My husband and I are talking about trying one, maybe two, more times and if it doesn't happen, or there's a chance that my health could be negatively affected by all these pregnancies/miscarriages, then we'll seriously look into adoption.

Thank you in advance for any advice and/or experiences you can share!

Never say never...

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Hi everyone,

Haven't posted in a long time (maybe 3 years ago or so), but I occasionally pop on to see how everyone is doing. Well I'm here today b/c I have a few questions. A little background info on me: I was diagnosed in 2003 with stage 1 mel on my back, then stage 0 (thin mel) on my left arm in 2005, then in 2006 I was diagnosed with stage 3a mel on the back of my right leg with micromets to 1 node in right groin. I had all the lypmh nodes removed in my right groin, then started interferon in Feb. of 2007, which I ended in Oct. 2007 b/c of side effects and depression. I've been cancer-free since.

Fast forward 3 years and I received the go-ahead from my oncologist to start trying to have a baby (I'm 29 yrs old, almost 30). I got pregnant pretty quickly in Feb. 2011, but had a missed miscarriage in April -- no heartbeat found at my 12 week ultrasound (baby measured around around 7 weeks). I had a d&c several days later. Now skip ahead to September and I found out I was pregnant again. At 7 weeks, we had an ultrasound and found a strong heartbeat (156bpm). We were really excited, the doc said after you see a heartbeat the risk of miscarriage goes down to 5%. Well a few days later, I had a bit of spotting and they had me come in for another ultrasound; this time the heart rate had dropped significantly (down to 100bpm), and there was little growth. This was early last week. On Monday, I had another ultrasound to confirm the heart had stopped, which it did, and I was scheduled for a d&c, which happened yesterday - I was almost 9 weeks. The doc will be doing some testing at 6 weeks post-miscarriage to see if I have a blood clotting disorder, and if I do, it would prevent the placenta and baby from developing properly. Hopefully I'll have some answers in a couple of months.

So here are my questions:

 - Before I had the interferon, I was told it would probably not interfere with fertility, but of course I have to wonder... have any of you had problems with miscarriage after interferon?

 - I'm also wondering if all these ups and downs with my hormones (with the last 2 pregnancies over the last 9 months) could somehow affect my health negatively at some point, and possibly cause me recur or get a new primary? I have many moles, so I see a derm and oncologist every 3-4 months. I seem to develop new moles all the time. Guess I'm worried that all the ups and downs with my hormones could possibly make my moles change more rapidly. Also, at some point in the last year, I developed a mole inside my eyeball, discovered at my last eye appointment a couple months ago. No idea when it actually developed, I just know it happened in the last year. The eye doc said it's fairly common, about 10% of the population have a mole or "freckle" in their eye, but this really freaks me out, my great-grandfather died from melanoma in his eye.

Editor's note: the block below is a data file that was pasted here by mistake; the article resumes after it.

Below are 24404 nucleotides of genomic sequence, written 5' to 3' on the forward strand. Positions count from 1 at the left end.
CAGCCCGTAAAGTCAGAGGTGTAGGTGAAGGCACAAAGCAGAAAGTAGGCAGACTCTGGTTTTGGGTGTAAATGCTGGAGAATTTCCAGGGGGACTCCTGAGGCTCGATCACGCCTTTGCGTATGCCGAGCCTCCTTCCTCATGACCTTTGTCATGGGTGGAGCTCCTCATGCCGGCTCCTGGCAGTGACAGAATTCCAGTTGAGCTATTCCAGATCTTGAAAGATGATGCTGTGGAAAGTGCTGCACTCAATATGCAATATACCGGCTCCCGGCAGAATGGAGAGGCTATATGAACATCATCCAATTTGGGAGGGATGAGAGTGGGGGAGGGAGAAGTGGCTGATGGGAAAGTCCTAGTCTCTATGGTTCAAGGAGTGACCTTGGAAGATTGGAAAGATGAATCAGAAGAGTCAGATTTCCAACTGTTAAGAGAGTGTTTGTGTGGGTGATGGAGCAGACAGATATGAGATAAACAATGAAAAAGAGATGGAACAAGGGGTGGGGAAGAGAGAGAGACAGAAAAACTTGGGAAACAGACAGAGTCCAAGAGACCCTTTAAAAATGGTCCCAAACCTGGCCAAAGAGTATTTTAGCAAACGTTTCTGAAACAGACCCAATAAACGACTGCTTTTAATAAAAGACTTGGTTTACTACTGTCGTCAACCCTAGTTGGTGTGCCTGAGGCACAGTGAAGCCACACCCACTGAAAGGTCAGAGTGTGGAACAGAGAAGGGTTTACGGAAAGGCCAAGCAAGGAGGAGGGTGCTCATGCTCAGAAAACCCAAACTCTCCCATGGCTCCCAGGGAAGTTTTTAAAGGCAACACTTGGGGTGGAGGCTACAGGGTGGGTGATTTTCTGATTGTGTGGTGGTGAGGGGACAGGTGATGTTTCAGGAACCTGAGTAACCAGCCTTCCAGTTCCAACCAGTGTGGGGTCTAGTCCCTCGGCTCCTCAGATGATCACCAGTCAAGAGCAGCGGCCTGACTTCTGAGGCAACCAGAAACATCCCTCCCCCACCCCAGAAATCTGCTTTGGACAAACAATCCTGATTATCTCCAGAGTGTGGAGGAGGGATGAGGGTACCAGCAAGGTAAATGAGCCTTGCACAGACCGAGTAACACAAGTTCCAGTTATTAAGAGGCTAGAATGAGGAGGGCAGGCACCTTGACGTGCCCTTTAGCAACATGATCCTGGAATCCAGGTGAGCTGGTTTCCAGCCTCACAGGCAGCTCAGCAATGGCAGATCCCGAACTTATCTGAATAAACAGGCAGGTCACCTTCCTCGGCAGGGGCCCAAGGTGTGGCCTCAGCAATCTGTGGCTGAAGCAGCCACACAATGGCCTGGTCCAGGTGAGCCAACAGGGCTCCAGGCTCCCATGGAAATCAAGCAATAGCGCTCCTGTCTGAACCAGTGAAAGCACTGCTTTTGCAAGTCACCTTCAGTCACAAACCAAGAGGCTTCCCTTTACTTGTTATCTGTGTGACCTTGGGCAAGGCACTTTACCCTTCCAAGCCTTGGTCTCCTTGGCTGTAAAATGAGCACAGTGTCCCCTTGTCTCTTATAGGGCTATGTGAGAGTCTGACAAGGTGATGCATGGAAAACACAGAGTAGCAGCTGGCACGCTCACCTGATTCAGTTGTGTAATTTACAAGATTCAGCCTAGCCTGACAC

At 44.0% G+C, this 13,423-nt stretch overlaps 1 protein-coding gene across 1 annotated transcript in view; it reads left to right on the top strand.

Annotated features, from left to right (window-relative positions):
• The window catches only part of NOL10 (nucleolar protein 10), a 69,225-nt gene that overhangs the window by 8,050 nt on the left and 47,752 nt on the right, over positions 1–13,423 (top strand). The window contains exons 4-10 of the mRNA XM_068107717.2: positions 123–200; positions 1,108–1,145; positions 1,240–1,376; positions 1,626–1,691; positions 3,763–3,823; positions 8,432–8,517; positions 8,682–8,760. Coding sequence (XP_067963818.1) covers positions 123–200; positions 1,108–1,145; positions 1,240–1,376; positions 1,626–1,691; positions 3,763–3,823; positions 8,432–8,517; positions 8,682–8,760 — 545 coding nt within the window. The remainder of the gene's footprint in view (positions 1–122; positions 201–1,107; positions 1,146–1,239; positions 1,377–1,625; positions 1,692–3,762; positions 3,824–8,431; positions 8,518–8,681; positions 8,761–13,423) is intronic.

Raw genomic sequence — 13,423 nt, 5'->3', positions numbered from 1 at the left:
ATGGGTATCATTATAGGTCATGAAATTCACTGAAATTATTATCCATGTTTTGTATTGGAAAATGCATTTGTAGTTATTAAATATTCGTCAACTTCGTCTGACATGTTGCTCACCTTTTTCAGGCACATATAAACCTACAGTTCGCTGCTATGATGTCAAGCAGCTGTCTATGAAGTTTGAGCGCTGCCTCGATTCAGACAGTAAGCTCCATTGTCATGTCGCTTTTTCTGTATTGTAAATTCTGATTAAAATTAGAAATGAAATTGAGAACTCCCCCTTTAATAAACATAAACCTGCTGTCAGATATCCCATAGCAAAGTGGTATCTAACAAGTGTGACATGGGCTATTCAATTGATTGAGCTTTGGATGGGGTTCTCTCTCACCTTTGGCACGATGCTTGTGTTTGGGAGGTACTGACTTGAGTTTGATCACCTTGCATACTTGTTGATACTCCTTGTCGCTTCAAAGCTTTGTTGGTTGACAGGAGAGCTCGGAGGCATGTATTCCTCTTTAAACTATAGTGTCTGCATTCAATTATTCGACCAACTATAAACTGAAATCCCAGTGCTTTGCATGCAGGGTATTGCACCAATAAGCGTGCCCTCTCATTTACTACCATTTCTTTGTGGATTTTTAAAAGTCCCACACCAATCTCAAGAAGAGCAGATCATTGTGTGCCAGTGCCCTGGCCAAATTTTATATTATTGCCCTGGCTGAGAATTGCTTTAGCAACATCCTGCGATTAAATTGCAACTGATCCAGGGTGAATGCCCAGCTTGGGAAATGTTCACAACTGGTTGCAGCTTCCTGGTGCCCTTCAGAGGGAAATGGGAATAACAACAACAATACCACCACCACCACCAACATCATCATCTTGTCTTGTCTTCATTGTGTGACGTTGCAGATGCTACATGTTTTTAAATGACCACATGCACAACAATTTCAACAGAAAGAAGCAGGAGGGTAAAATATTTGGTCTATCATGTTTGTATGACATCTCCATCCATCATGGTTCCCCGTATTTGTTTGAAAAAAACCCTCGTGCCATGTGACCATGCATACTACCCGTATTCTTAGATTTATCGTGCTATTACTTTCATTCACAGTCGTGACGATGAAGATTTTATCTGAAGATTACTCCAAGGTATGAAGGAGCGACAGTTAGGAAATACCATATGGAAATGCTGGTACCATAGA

- Finally, if they do find I have a blood clotting issue, they'll recommend a baby aspirin every day and they'll also prescribe Lovenox, an anticoagulant, which would be an injection I'd take each day starting when I get pregnant again. So, my question and I hate to think about the worse case scenario, BUT worst case scenario, I develop mel while pregnant, and if my blood is thinner, could the cancer travel around faster? I just have no idea.

My derm and oncologist have both said in the past that pregnancy can change moles, but there's no definitive link between pregnancy and melanoma. Tomorrow I have my regular appt with my oncologist and will ask him all my questions, but I'm just wondering if any of you have any experiences with pregnancy, miscarriage, and melanoma.

My husband and I are talking about trying one, maybe two, more times and if it doesn't happen, or there's a chance that my health could be negatively affected by all these pregnancies/miscarriages, then we'll seriously look into adoption.

Thank you in advance for any advice and/or experiences you can share!

Never say never...

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lizzykittycat's picture
Replies 11
Last reply 10/21/2011 - 2:08pm

hello community,

today is my first day on this site.  before this, the only message board i frequented was the bump to commiserate with my fellow new moms.

i have a new recent battle to surmount other than trying to figure out why my 13 month old seems to be throwing tantrums 24/7.

i am recently diagnosed stage 3a melanoma.  my first biopsy came from a suspicious mole in aug.  i then underwent the excision in my lower leg and removal of 2 sentinal nodes in my groin.  i was given results on fri that both of the nodes had cancer.  one had a cluster of cells and the other had scattered.  i was devastated.  and i still am.  :(  my life seems to have just started to fall into place.  38 yo, married to an amazing man for 3 years, a new baby... what more could i ask for?

so here i am.  for the past few months, i've been forcing myself to stay off of the internet.  it was overwhelming and superscary.  i was hoping for positive news last week.  now that i know for sure that this is a major fight, i need to educate myself and arm myself... bc i plan to fight.

i have only been able to make a connection with a cousin of a friend who has been through a similar situation.